Wednesday, 27 March 2013

Weasel words

<blows dust from keyboard>

Things have been a bit quiet around here. There are a few reasons for this. I was away baking bread (FUN!), then I got ill (NOT FUN!), then we're about to put our flat on the market (POSSIBLY EXCITING, BUT NOT EXACTLY FUN EITHER!), and then whatever I got ill with wouldn't go away (STILL NOT FUN!). Still, I think I'm on the mend now, and the hols start tomorrow and I have just about got to the bottom of the very long list of 'things that need painting before the photographer comes'. So, things are looking up.

However, the illness, and the painting, and the appalling weather mean I have spent an inordinate amount of time in the company of my computer lately. The end result is that I am officially Bored of the Internet. Yep. I've had my fill of it. Specifically I am bored of two words. Every time I click on a blog post or a website related to baking, or cafes, or restaurants, or flour millers or, frankly, anything, I read one, or both of these words. Or that's what it seems like. I realise that I may be about to alienate the entire population of Twitter but here we go. I do it because I care about words and how we use them, because that's what I get paid to do when I'm not brandishing the polyfilla.

Please note that I do not say 'I care passionately about words'.  And there you have word number one. Passionate. Everybody is passionate about everything at the moment. Passionate about customer service, passionate about baked goods, passionate about being passionate about things. My tipping point came when I was driving home the other day and passed a newly-opened funeral parlour near our home, which describes itself as 'professional, passionate, personal' in 3-feet high letters on its shop front. Now, I don't know about you, but I find something slightly alarming in the notion of a passionate funeral director. I think that 'dispassionate' is more what I'd be looking for, myself. I turn to my trusty Collins English Dictionary and find the following:

passionate adj
1.  manifesting or exhibiting intense sexual feeling or desire
2. capable of, revealing, or characterized by intense emotion
3. easily roused to anger; quick-tempered

So, any which way, it's not really looking good for your funeral plans, is it?

This same funeral director, I notice, offers the option of wicker caskets for the deceased, and I can't help wondering how long it will be before they start to advertise these as 'artisan caskets'. For there we have word number two. Artisan. Everyone who makes anything now seems to be an artisan. Technically, I suppose they are (CED: artisan (n) a skilled workman; craftsman), but the overuse of the word seems to me to be rendering it more or less meaningless. I imagine it's supposed to conjure up an image of some horny-handed son/daughter of toil labouring for hours over his/her lathe/wood-fired oven/embroidery hoop. I don't know. My inner voice just silently screams "home-made!" or "expensive!"'. For me, there's a difference between an artisan baker, someone who's done their time in a bakery learning their craft, and someone who is just good at making cakes or bread, even if they take ages to make it. I have read recently of 'artisan fudge', 'artisan hairdressers' and 'artisan seaweed'. What on earth is 'artisan seaweed'? And as for 'artisan hairdressers', the mind boggles. And for a positively Orwellian take on the word, may I offer you the Dominos Artisan Pizza? Yes, you read that right. The Dominos Artisan Pizza. Google it if you don't believe me.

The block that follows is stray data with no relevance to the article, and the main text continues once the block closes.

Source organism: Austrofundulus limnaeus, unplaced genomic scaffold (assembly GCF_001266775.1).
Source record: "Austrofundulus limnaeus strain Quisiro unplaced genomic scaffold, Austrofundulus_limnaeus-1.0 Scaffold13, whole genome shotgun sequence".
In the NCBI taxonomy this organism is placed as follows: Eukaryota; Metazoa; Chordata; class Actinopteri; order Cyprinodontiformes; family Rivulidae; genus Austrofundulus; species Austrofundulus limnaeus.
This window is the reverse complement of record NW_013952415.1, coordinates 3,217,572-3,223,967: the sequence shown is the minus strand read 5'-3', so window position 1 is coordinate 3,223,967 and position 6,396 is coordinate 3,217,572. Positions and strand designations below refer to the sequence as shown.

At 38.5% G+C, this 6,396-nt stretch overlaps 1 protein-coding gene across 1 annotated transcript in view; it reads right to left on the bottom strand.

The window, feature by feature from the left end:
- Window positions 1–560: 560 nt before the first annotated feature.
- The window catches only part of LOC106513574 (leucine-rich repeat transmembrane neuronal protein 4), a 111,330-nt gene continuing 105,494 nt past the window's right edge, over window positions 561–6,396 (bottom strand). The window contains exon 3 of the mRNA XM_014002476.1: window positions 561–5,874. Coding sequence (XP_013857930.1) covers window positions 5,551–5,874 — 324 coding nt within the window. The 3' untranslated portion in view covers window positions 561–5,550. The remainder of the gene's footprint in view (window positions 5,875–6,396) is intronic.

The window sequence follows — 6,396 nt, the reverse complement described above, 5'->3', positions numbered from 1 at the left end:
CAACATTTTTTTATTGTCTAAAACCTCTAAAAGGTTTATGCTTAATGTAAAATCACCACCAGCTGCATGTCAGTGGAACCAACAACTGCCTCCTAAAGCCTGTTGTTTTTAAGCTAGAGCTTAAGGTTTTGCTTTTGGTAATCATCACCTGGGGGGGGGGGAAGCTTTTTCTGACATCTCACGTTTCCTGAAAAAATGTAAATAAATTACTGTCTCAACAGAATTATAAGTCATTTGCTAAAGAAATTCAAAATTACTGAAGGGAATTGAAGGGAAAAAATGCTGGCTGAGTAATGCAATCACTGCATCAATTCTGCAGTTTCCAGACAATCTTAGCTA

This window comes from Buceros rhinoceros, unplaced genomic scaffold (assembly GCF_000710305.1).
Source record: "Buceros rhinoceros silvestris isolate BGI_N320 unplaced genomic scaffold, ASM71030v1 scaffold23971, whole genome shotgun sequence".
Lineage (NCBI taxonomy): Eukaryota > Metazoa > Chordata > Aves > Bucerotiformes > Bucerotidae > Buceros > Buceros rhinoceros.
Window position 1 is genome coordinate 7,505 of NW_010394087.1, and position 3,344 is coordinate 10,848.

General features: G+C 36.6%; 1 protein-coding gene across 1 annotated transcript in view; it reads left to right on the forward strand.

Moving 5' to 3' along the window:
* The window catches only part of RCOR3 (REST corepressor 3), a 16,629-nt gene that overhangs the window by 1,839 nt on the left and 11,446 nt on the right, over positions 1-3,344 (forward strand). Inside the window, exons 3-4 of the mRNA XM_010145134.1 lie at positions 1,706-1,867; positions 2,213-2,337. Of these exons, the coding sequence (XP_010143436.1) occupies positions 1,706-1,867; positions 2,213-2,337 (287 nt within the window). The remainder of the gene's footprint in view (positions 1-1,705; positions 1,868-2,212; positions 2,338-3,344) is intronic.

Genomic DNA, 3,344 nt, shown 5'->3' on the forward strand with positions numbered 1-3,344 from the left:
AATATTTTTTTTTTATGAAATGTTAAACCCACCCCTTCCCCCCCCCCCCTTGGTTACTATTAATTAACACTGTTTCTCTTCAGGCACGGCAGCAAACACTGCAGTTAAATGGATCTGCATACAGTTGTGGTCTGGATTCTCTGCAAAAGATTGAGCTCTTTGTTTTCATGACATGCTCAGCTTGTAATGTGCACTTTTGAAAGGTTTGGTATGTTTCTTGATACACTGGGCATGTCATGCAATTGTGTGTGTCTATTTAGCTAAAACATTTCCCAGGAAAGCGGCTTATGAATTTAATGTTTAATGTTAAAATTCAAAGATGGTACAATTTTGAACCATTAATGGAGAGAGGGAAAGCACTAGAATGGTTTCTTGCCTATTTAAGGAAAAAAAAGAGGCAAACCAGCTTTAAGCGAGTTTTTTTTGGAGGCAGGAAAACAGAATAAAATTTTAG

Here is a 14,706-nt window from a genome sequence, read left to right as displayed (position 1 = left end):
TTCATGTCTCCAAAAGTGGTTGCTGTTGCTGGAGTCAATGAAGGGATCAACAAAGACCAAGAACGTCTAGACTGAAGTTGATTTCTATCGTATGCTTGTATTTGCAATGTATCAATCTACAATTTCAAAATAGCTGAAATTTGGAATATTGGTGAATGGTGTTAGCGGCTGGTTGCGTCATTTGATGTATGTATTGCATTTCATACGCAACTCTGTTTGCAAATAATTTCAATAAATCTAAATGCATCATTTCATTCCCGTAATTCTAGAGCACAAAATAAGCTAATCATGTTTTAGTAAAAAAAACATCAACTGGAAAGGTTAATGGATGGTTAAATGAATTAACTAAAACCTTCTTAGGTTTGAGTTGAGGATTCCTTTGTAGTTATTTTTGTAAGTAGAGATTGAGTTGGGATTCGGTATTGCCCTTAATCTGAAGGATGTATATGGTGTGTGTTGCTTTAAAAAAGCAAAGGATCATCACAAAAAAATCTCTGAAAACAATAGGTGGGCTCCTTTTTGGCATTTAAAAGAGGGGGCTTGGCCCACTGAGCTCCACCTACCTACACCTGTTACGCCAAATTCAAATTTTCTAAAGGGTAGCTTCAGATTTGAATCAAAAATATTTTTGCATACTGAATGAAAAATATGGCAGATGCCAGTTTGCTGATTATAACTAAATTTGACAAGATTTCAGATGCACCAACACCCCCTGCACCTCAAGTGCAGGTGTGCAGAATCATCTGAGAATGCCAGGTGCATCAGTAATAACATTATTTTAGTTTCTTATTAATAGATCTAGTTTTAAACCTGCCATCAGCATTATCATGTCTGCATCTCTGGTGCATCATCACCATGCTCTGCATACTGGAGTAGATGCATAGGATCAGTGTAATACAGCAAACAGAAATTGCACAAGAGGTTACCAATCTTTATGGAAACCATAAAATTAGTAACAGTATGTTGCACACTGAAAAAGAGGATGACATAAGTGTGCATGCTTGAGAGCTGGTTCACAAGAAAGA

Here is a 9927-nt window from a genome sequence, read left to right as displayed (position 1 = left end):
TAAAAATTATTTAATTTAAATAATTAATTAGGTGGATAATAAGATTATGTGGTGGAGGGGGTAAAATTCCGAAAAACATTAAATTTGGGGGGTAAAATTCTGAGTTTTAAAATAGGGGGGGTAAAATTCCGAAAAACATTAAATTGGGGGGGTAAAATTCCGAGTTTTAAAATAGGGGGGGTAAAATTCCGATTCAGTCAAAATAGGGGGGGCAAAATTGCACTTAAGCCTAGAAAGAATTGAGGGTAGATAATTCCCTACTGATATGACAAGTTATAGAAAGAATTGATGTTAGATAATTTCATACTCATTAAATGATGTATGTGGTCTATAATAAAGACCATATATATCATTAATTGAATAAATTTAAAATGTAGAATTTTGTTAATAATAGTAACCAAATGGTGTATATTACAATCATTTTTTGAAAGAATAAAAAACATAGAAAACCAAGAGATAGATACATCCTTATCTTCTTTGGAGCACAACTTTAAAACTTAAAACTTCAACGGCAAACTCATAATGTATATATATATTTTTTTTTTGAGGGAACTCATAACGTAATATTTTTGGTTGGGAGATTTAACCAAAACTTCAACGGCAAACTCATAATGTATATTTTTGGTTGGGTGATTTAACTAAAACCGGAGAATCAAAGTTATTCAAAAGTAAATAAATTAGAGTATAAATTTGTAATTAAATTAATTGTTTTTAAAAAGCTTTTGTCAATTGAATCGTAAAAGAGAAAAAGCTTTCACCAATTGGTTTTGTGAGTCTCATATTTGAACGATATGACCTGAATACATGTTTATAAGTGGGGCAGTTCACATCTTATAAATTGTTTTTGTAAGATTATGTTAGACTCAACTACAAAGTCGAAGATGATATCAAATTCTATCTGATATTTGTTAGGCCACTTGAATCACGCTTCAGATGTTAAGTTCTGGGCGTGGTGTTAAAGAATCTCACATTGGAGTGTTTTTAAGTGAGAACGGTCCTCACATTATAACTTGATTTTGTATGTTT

I swear I'm going to start a picture gallery on the blog of the best ones.

So, when I start my own business, I shall be neither passionate nor artisan. I will try not to be uninterested and amateurish either, you understand, but I hope that my hypothetical customers would take that as a given.

What do you think? Am I just being unreasonably grumpy on account of the never-ending winter, or should these words be summarily despatched to the place where pan-fried blue-sky thinking is so the new black?

Thursday, 21 March 2013

A bowl-a granola

My kids love granola. But, being kids, and siblings, they don't ever love the same granola. Oldest breakfastboy likes his with raisins; youngest breakfastboy, who loves raisins, has nevertheless decided that he doesn't like his with raisins, but with what he calls 'super berries', in other words freeze-dried red fruit - raspberries, redcurrants etc.  The supermarket shelves are positively heaving with variants on the granola theme - with fruit, with seeds, with red fruit, with tropical fruit, you name it, so it seems that the great British public is in love with those oaty clusters. I'm actually unconvinced of the real health benefits of most of it - it always seems very sweet to me, but I figure that the oats and the fruit and so on are at least healthier than a bowl of Frosties.

I sometimes make my own granola - it's actually dead easy to make an oaty granola base, and you can then add whatever fruit you fancy to satisfy the whims of your own contrary family. For years I've been using Nigella Lawson's 'Fairfield Granola' recipe from Feast, but if you look at the recipe you can see that there is syrup and sugar and honey in it, and I must say that I've always used ready-made apple sauce too, rather than making my own, which means more sugar. So, I was delighted to see Deb Perelman's granola recipe in The Smitten Kitchen Cookbook. She uses way less sugary stuff in hers, and indeed, when you make it, you don't really notice the difference. Now, dried cherries and walnuts are not our favourites, and so I decided to fiddle about a bit with the original. That's the joy of granola - as long as you keep the wet:dry:fruit ratio more or less the same, and stick with more or less the same quantity of oats, you can use whatever you have to use up, or whatever you like to eat in yours to make it. So, here's what I used: